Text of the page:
Caracotsios: Revisiting my God delusion

Julian Caracotsios, Assistant Opinion Editor

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For those of you who missed it, Richard Dawkins – author of “The God Delusion” and the man who is perhaps the public face of atheism – came to campus Thursday to discuss his recently released memoir, “An Appetite for Wonder.” I’ve read a number of his books, “The God Delusion” among them, and the man has had quite a bit of influence over me. Going to see him was something I couldn’t say no to.

I was not raised in a particularly religious household. I believed in God as a child and attended church services on Easter and Christmas, but lost what semblance of faith I had once I entered high school. My predisposition toward science and mathematics led me, as well as many of my peers, to what seemed like the inevitable conclusion of rational thought: that the existence of God was scientifically implausible. Faith, belief and religion became, as Dawkins says in his eponymous book, a “God delusion.” With the zeal of a hyperactive 16-year-old, I became a crusader for rationality, fighting against the superstitious, ossified anachronisms of the past.

It took me years to realize that I suffered from a delusion of my own. Along the way, I know I offended and insulted a lot of people whose faith supposedly made them inferior to me. If you’re one of those people, I hope you keep reading, because I’ve come to have a lot of respect for the things which were once the butt end of my jokes.

As I sat in Pick-Staiger Concert Hall on Thursday night – that unmistakable British accent emanating just a few meters from me – I saw for the first time in person a man whom I had once so greatly admired but now with whom I so vehemently disagreed. I was on the balcony, a ways away from the action. At times, it was difficult to hear everything being said, so my wandering mind naturally took over and led me down the long, winding path my beliefs traveled as they developed.

It’s been a while since I felt so ardently anti-religious. I began to grow out of it as I read more and replaced the know-it-all overconfidence of a teenager with the slightly less naive overconfidence of a 20-something-year-old. However, there’s more to that story. Although my beliefs shifted gradually at first, they were suddenly and drastically altered by a class I took last Spring Quarter. Philosophy of Religion – taught by philosophy Prof. Ken Seeskin – was perhaps the most influential class I’ve taken in my entire time at Northwestern. Yes, even more than Russian Lit.

We read excerpts from a smattering of philosophers from Kant to Kierkegaard, but it was Seeskin who was able to tie it all together and help me understand something which was at the heart of my own blindness. Religion wasn’t just about logic. It wasn’t science, and it wasn’t supposed to be. And I’d never understand it if I insisted that it be understood scientifically. Once I began thinking of religion as something in its own right, rather than a poorly formed set of scientific hypotheses, the wealth of wisdom it contained became available – albeit in small drops – to me, even though I remained as skeptical of the existence of God as ever.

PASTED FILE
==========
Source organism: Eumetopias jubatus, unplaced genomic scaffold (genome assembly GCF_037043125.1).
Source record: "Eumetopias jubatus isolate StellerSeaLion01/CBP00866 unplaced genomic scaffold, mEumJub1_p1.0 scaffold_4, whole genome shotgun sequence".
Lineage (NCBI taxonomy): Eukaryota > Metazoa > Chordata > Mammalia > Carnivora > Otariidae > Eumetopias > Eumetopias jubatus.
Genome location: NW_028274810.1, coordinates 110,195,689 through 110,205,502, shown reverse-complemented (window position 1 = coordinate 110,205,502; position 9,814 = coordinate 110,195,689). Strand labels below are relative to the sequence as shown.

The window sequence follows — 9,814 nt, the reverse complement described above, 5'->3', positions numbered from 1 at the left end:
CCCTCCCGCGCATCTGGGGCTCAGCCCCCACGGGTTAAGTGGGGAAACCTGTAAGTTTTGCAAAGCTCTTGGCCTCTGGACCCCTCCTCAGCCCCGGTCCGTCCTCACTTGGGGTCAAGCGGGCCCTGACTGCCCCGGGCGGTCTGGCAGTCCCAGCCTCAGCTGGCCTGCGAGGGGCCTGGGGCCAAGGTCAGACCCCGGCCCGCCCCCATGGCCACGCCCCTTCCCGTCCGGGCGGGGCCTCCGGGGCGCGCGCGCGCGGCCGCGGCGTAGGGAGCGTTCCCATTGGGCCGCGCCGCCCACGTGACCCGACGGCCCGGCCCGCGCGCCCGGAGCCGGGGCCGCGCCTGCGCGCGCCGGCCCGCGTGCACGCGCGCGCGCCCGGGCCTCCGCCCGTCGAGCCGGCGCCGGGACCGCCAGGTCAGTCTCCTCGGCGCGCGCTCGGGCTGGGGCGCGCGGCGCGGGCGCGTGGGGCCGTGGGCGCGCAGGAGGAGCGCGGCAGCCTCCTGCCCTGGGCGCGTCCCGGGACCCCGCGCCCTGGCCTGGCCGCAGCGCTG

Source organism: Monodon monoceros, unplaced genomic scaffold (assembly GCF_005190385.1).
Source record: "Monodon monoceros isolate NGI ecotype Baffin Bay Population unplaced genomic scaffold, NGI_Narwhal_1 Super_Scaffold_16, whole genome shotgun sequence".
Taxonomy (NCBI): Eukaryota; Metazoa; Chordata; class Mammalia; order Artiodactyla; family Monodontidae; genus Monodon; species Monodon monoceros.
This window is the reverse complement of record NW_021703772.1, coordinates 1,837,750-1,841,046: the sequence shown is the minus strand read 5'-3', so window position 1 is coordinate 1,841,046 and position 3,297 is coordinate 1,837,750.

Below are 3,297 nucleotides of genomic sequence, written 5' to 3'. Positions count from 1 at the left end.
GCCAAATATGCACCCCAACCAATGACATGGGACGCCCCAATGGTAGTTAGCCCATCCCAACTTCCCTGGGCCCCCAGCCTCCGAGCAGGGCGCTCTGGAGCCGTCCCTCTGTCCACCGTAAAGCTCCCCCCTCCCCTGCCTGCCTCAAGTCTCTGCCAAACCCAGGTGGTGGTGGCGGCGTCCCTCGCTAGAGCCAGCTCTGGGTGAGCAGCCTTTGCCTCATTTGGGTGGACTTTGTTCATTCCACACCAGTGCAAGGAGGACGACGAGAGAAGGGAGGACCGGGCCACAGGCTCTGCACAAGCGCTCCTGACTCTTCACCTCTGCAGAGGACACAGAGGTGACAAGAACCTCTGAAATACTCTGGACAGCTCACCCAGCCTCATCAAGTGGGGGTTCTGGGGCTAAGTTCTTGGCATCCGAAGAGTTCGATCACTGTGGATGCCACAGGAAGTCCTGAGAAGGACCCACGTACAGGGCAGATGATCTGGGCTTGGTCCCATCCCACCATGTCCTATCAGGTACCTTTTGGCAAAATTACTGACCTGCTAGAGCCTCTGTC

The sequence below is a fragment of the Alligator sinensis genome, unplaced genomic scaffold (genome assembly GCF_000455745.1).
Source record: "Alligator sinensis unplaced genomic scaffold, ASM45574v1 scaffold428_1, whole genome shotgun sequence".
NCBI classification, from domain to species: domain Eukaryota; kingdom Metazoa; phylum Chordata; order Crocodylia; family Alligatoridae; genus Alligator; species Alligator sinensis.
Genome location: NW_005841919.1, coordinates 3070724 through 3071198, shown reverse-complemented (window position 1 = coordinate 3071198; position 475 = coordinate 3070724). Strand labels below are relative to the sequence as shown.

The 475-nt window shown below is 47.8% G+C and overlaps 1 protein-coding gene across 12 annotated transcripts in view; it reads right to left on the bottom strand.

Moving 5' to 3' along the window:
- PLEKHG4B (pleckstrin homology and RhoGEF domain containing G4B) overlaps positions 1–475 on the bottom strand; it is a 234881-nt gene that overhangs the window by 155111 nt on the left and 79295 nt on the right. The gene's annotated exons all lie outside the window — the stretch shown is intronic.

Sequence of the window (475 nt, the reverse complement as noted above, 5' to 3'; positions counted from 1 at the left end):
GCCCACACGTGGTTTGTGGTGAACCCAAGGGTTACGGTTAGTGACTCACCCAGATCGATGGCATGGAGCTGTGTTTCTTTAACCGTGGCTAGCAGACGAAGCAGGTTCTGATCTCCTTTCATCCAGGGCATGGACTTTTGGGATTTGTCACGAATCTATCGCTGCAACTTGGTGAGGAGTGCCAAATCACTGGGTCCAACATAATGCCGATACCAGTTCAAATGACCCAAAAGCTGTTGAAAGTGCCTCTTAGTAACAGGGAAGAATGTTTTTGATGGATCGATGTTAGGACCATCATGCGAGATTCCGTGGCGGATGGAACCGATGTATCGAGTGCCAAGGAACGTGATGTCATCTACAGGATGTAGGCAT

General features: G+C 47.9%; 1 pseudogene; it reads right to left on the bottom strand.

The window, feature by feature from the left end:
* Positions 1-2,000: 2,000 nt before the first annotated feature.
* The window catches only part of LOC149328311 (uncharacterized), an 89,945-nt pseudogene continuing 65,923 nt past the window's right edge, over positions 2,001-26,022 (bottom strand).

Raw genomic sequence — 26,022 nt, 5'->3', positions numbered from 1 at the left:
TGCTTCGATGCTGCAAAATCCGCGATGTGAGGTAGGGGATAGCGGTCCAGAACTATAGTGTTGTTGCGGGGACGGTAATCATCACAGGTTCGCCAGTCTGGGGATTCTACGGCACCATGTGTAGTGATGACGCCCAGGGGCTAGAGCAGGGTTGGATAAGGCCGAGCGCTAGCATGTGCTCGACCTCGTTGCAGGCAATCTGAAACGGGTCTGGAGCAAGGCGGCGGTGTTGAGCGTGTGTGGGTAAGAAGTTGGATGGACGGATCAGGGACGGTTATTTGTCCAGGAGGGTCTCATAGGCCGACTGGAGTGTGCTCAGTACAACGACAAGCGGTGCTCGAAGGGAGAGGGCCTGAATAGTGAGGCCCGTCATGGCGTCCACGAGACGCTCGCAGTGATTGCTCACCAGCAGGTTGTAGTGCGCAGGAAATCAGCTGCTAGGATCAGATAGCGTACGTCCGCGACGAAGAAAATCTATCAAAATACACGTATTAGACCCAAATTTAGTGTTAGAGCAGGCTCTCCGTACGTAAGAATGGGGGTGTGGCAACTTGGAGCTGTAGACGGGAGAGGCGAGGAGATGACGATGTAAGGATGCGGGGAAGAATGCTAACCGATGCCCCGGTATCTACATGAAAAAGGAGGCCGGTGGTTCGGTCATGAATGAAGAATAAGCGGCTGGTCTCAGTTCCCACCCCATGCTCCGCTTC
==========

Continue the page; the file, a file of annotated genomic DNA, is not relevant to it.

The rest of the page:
Though it seems obvious in retrospect, I was just not able to appreciate just how many conceptions of God existed, many of which have little to do with scientific conjecture, until I listened to Seeskin’s lectures. Those conceptions have lived and died throughout the centuries – various forms of atheism among them – but what has stayed with humanity the entire time is religion, in some form or another. The critical mistake I made was in thinking that once the idea of the divine had been discredited as a scientific hypothesis, it brought down the entire edifice of religion with it. This is what, I feel, the “New Atheism” movement, of which Dawkins is considered a central figure, has directed much of its energy toward. Unlike science, religious beliefs are not just conjectures about the nature of reality. Sometimes they have such conjectures, but they always encompass much more. Focusing solely on those conjectures is missing the forest for the trees.

Therefore, religion is worthy of the time and attention to understand it, even for non-believers. And if you’re like me, especially for non-believers, viewing the world solely through the lens of scientific conjecture is constraining and, paradoxically, can lead to precisely the kind of dogmatism that it is intended to vanquish.

That was my own God delusion, and I’m glad to have seen beyond it.

Julian Caracotsios is a Weinberg senior. He can be reached at juliancaracotsios2014@u.northwestern.edu. If you want to respond publicly to this column, send a Letter to the Editor to opinion@dailynorthwestern.edu. 

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